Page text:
Saturday, January 7, 2012

Journalist-bashing MP Must Be Called To Account

The assault of a woman journalist by Kamal Ahmed Majumder, a lawmaker of the ruling Awami League, on the premises of Monipur High School and College at Mirpur in the capital Dhaka on Tuesday is not only unbecoming of a people's representative but also borders on criminality on more counts than one.

According to a report front-paged in New Age on Wednesday, the journalist, of the private television channel RTV, was pushed and hurled abuse at when she sought Majumder's comment on the allegation that the school was charging extra for admission. She also alleged that the lawmaker's associates 'encircled' her and her colleagues after they had come out of the school and sexually harassed her.

Moreover, the lawmaker, according to witnesses, ordered his associates to 'shoot down' the reporters, as he came out after a meeting with guardians. Suffice it to say, Majumder seems to have allowed arrogance to get better of him, and not only cut a sorry figure of himself but also bring the institution that he represents, i.e. parliament, into disrepute.

It is pertinent to recall here that guardians have long been protesting against the school realising Tk 20,000 in development fee with Tk 5,000 in admission fee fixed by the government.

According to media reports, similar allegations were also raised in 2011. By refusing to talk to the journalist and, worse still, assaulting her, unleashing his musclemen on her and making threats, the AL lawmaker has not only obstructed her journalistic pursuit for the truth, and thus perpetrated an attack on press freedom, but also seemingly betrayed his indulgence in, if not complicity with, the school's practice of realising additional fees from the students, which runs counter with the government's policy on school admissions.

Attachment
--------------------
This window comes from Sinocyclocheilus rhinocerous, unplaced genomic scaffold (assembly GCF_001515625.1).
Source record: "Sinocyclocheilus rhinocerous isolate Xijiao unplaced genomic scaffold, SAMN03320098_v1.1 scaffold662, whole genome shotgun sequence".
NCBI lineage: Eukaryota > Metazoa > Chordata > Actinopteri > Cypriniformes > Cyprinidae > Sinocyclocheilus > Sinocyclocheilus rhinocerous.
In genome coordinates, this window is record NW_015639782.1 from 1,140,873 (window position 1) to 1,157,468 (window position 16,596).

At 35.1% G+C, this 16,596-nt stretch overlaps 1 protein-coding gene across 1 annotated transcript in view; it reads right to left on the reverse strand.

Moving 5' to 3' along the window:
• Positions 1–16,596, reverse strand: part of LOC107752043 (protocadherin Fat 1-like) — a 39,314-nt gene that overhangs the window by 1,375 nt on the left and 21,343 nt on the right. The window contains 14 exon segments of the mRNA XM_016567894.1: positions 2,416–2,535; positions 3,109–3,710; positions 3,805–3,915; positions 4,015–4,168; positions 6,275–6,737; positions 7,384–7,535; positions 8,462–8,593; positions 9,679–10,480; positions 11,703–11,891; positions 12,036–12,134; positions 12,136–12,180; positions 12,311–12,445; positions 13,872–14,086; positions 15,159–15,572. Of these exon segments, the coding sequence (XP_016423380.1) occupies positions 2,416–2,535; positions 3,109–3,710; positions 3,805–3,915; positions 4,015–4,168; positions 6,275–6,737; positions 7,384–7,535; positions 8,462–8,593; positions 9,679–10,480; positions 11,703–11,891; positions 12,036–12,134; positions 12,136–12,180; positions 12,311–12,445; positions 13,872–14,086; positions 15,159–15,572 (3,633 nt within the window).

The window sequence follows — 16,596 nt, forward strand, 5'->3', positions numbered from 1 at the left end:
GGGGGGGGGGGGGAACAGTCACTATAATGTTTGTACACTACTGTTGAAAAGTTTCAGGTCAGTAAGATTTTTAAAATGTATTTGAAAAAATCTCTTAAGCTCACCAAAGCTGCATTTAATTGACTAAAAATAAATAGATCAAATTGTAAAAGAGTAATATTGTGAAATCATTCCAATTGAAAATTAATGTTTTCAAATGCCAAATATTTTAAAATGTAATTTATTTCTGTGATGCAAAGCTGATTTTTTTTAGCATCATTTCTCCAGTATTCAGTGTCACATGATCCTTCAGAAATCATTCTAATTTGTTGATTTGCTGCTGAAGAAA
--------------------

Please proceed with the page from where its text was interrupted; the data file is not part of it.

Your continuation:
Moreover, if the allegation of the journalist in question of sexual harassment by the lawmaker's associate is true, he cannot simply shirk his responsibility. Besides, as a people's representative, he is expected to uphold the law and uphold public interest needless to say, he has defaulted on both these obligations.

It is encouraging that the education ministry's response to the incident has been prompt. The ministry on Tuesday commissioned a committee to investigate the incident and submit its report within two working days. The inquiry committee appears to have begun its work in earnest, visiting the spot on the very day it was instituted and talking to the people concerned.

The education minister has, meanwhile, expressed his regret about the incident. Overall, the response of the government has thus far been beyond question. However, it needs to understand that the incident needs to be inquired thoroughly, transparently, competently and acceptably. If the lawmaker is found to have been involved in the incident as alleged, he must be called to account and punished.

A decisive and demonstrative action against the lawmaker would, on the one hand, go a long way to prove the government's commitment to the rule of law and, on the other, be deterrent to similar incidents in the future.

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